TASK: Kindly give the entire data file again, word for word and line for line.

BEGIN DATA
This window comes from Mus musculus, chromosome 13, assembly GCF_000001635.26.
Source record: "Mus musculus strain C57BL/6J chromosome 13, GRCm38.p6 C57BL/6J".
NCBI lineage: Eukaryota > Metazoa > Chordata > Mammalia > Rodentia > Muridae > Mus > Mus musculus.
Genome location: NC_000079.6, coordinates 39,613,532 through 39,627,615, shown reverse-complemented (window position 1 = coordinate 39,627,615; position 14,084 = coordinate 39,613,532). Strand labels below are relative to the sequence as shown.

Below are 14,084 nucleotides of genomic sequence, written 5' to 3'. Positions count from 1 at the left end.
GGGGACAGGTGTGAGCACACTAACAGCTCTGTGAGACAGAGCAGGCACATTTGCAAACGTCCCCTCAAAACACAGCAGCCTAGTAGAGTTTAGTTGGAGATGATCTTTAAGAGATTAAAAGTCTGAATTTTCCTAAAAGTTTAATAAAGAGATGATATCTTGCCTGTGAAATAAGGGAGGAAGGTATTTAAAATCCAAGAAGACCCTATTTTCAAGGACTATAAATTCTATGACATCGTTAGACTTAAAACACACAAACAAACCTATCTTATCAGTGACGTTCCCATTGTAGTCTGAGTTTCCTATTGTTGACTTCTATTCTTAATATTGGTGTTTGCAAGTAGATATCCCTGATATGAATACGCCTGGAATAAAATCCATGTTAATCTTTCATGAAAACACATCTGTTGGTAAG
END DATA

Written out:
This window comes from Mus musculus, chromosome 13, assembly GCF_000001635.26.
Source record: "Mus musculus strain C57BL/6J chromosome 13, GRCm38.p6 C57BL/6J".
NCBI lineage: Eukaryota > Metazoa > Chordata > Mammalia > Rodentia > Muridae > Mus > Mus musculus.
Genome location: NC_000079.6, coordinates 39,613,532 through 39,627,615, shown reverse-complemented (window position 1 = coordinate 39,627,615; position 14,084 = coordinate 39,613,532). Strand labels below are relative to the sequence as shown.

Below are 14,084 nucleotides of genomic sequence, written 5' to 3'. Positions count from 1 at the left end.
GGGGACAGGTGTGAGCACACTAACAGCTCTGTGAGACAGAGCAGGCACATTTGCAAACGTCCCCTCAAAACACAGCAGCCTAGTAGAGTTTAGTTGGAGATGATCTTTAAGAGATTAAAAGTCTGAATTTTCCTAAAAGTTTAATAAAGAGATGATATCTTGCCTGTGAAATAAGGGAGGAAGGTATTTAAAATCCAAGAAGACCCTATTTTCAAGGACTATAAATTCTATGACATCGTTAGACTTAAAACACACAAACAAACCTATCTTATCAGTGACGTTCCCATTGTAGTCTGAGTTTCCTATTGTTGACTTCTATTCTTAATATTGGTGTTTGCAAGTAGATATCCCTGATATGAATACGCCTGGAATAAAATCCATGTTAATCTTTCATGAAAACACATCTGTTGGTAAG